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From nomadic herder-hunters to sedentary farmers : the relationship between climate change and ancient subsistence strategies in south-eastern Arabia

Preston, G.W.; Parker, A.G.; Walkington, H.; Leng, M.J.; Hodson, M.J.. 2012 From nomadic herder-hunters to sedentary farmers : the relationship between climate change and ancient subsistence strategies in south-eastern Arabia. Journal of Arid Environments, 86. 122-130. 10.1016/j.jaridenv.2011.11.030

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Abstract/Summary

Despite the present hyper-aridity, archaeological investigations in South-east Arabia have demonstrated that the region supported extensive human communities throughout the Neolithic and Bronze Age. These early populations utilised the region’s natural environment in a variety of ways, ranging from the exploitation of coastal resources to practicing pastoral and agrarian lifestyles in the interior. Palaeoclimate data suggests the corresponding period was characterised by considerable climatic variability yet, to date, few studies have attempted to investigate the relationship between climate, the environment and early human populations in the region. This paper combines new high-resolution palaeoclimate data from Awafi palaeolake, United Arab Emirates (UAE), with the region’s archaeological record from the Neolithic through to the onset of the Bronze Age. The evidence presented in this paper suggests that the environment of South-east Arabia offered different constraints and opportunities for early human occupation and subsistence. In particular, abrupt phases of aridity are demonstrated to have had a profound impact. Most notable is the change which occurred following the onset of climatic aridity at 5900 cal yr BP, when the region’s semi-nomadic, herder-gatherer populations abandoned much of the landscape and concentrated in selected environmental refugia, such as along the northern Omani coast. Human repopulation during the Bronze Age coincided with a return to more pluvial conditions under which a network of oasis agricultural settlements appeared along the piedmont zone of the northern Hajar Mountains.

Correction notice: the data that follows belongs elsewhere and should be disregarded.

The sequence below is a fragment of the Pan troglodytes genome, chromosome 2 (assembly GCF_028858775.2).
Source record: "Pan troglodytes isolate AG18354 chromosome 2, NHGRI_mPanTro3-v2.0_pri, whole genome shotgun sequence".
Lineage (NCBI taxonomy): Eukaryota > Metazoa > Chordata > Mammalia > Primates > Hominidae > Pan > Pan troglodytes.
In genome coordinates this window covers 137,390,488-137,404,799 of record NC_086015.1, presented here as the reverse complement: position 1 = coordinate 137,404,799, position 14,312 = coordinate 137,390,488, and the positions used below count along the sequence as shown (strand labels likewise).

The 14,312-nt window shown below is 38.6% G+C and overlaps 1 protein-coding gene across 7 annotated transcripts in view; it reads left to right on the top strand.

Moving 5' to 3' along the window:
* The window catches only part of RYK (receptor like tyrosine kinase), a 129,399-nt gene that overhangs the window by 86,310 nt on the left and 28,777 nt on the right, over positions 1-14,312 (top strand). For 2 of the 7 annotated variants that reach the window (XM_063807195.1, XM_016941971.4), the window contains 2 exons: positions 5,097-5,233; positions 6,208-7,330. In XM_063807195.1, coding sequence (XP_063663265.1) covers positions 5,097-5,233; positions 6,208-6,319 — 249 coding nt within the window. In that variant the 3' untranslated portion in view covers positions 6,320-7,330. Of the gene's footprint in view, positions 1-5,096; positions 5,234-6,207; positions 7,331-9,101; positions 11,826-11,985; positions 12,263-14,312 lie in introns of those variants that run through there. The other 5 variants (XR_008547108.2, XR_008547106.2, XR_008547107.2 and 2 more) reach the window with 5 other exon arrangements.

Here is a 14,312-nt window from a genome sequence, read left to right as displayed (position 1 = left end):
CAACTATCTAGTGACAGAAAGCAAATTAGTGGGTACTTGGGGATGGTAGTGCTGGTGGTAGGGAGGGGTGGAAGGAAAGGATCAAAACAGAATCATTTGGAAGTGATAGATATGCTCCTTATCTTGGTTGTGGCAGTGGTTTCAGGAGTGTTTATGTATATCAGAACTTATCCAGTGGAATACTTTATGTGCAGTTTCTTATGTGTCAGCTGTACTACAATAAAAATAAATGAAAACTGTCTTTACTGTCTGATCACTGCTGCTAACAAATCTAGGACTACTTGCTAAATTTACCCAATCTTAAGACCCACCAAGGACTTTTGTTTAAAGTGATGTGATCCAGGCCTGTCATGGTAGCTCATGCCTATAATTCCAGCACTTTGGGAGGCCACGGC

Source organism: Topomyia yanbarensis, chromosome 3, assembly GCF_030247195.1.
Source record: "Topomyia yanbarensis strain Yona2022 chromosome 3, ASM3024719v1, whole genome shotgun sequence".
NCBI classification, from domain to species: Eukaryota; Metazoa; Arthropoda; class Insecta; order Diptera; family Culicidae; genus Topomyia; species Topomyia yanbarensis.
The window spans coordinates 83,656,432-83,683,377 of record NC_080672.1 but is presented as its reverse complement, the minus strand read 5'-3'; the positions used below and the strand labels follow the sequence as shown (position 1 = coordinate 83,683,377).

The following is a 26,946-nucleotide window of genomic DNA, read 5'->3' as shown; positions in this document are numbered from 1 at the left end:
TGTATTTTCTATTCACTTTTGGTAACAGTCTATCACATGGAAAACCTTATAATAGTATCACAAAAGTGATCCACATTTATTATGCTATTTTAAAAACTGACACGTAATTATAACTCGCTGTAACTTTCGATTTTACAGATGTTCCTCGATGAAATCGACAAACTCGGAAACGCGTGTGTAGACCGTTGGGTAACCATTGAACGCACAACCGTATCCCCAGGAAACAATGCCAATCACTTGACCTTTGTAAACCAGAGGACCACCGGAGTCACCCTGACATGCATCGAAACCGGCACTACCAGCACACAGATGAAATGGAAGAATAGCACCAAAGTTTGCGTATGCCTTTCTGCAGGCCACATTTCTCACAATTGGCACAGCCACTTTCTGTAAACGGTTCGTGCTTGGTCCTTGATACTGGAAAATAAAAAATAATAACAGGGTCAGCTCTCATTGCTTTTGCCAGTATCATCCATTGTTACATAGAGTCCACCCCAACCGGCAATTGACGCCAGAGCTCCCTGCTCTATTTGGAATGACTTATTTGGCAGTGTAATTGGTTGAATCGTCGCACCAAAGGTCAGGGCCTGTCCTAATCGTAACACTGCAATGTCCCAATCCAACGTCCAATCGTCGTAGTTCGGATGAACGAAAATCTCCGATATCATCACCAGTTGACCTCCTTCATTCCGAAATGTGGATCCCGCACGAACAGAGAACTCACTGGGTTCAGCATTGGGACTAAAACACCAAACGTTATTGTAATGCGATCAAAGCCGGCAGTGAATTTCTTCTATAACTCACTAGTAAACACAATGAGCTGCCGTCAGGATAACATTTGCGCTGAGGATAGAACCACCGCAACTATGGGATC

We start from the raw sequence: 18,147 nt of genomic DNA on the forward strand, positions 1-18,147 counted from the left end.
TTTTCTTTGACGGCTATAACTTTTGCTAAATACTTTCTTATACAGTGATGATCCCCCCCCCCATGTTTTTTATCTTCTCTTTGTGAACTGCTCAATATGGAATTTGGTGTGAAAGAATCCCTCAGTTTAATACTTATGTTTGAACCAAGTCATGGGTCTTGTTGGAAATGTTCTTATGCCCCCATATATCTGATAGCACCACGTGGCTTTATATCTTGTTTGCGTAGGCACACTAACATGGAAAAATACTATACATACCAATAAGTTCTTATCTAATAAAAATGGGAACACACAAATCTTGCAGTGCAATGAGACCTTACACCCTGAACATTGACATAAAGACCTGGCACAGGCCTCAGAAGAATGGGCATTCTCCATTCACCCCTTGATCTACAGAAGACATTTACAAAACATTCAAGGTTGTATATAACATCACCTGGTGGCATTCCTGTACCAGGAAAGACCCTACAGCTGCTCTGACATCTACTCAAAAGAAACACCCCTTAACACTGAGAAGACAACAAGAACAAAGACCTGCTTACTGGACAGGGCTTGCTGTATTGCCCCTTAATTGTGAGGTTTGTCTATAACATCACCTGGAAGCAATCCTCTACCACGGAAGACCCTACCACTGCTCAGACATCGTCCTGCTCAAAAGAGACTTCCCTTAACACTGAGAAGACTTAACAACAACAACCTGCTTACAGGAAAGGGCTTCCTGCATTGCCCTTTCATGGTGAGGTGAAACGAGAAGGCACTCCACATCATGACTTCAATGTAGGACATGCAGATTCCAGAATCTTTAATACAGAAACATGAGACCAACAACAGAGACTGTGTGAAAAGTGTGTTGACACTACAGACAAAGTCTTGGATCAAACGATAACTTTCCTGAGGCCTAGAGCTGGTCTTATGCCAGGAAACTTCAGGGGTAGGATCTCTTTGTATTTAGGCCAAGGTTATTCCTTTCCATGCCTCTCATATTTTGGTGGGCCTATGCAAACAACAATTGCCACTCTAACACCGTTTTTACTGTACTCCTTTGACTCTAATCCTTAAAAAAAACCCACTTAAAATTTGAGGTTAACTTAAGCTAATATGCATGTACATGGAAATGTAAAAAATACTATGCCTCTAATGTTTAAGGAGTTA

Item Type: Publication - Article
Digital Object Identifier (DOI): 10.1016/j.jaridenv.2011.11.030
Programmes: BGS Programmes 2010 > NERC Isotope Geoscience Laboratory
ISSN: 0140-1963
Date made live: 19 Sep 2012 14:12
URI: http://nora.nerc.ac.uk/id/eprint/19642

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